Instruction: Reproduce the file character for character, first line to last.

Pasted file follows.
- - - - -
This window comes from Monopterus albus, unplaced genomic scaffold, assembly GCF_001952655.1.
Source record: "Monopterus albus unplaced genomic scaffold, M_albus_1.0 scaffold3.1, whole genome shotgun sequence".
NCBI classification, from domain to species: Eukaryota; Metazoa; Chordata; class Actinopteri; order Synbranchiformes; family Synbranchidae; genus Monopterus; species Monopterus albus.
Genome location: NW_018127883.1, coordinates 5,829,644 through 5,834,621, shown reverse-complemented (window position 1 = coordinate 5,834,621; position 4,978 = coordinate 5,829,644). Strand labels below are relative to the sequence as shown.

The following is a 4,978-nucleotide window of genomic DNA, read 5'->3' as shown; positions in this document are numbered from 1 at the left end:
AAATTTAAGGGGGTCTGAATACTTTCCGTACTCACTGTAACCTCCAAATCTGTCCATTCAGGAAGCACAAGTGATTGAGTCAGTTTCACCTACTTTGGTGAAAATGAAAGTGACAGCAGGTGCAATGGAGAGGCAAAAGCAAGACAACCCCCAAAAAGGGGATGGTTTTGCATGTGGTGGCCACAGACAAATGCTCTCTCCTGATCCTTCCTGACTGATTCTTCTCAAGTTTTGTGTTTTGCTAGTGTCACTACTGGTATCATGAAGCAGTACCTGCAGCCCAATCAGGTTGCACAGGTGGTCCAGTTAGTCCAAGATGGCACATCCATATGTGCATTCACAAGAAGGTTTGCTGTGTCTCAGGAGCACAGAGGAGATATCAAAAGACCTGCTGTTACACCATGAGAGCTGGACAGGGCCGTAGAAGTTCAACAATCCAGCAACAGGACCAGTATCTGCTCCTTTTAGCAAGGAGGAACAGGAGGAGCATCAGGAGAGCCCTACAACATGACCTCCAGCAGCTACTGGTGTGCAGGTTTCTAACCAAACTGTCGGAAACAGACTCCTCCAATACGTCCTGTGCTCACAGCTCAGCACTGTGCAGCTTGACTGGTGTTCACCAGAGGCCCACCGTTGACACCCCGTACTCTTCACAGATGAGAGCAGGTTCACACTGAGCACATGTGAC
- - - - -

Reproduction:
This window comes from Monopterus albus, unplaced genomic scaffold, assembly GCF_001952655.1.
Source record: "Monopterus albus unplaced genomic scaffold, M_albus_1.0 scaffold3.1, whole genome shotgun sequence".
NCBI classification, from domain to species: Eukaryota; Metazoa; Chordata; class Actinopteri; order Synbranchiformes; family Synbranchidae; genus Monopterus; species Monopterus albus.
Genome location: NW_018127883.1, coordinates 5,829,644 through 5,834,621, shown reverse-complemented (window position 1 = coordinate 5,834,621; position 4,978 = coordinate 5,829,644). Strand labels below are relative to the sequence as shown.

The following is a 4,978-nucleotide window of genomic DNA, read 5'->3' as shown; positions in this document are numbered from 1 at the left end:
AAATTTAAGGGGGTCTGAATACTTTCCGTACTCACTGTAACCTCCAAATCTGTCCATTCAGGAAGCACAAGTGATTGAGTCAGTTTCACCTACTTTGGTGAAAATGAAAGTGACAGCAGGTGCAATGGAGAGGCAAAAGCAAGACAACCCCCAAAAAGGGGATGGTTTTGCATGTGGTGGCCACAGACAAATGCTCTCTCCTGATCCTTCCTGACTGATTCTTCTCAAGTTTTGTGTTTTGCTAGTGTCACTACTGGTATCATGAAGCAGTACCTGCAGCCCAATCAGGTTGCACAGGTGGTCCAGTTAGTCCAAGATGGCACATCCATATGTGCATTCACAAGAAGGTTTGCTGTGTCTCAGGAGCACAGAGGAGATATCAAAAGACCTGCTGTTACACCATGAGAGCTGGACAGGGCCGTAGAAGTTCAACAATCCAGCAACAGGACCAGTATCTGCTCCTTTTAGCAAGGAGGAACAGGAGGAGCATCAGGAGAGCCCTACAACATGACCTCCAGCAGCTACTGGTGTGCAGGTTTCTAACCAAACTGTCGGAAACAGACTCCTCCAATACGTCCTGTGCTCACAGCTCAGCACTGTGCAGCTTGACTGGTGTTCACCAGAGGCCCACCGTTGACACCCCGTACTCTTCACAGATGAGAGCAGGTTCACACTGAGCACATGTGAC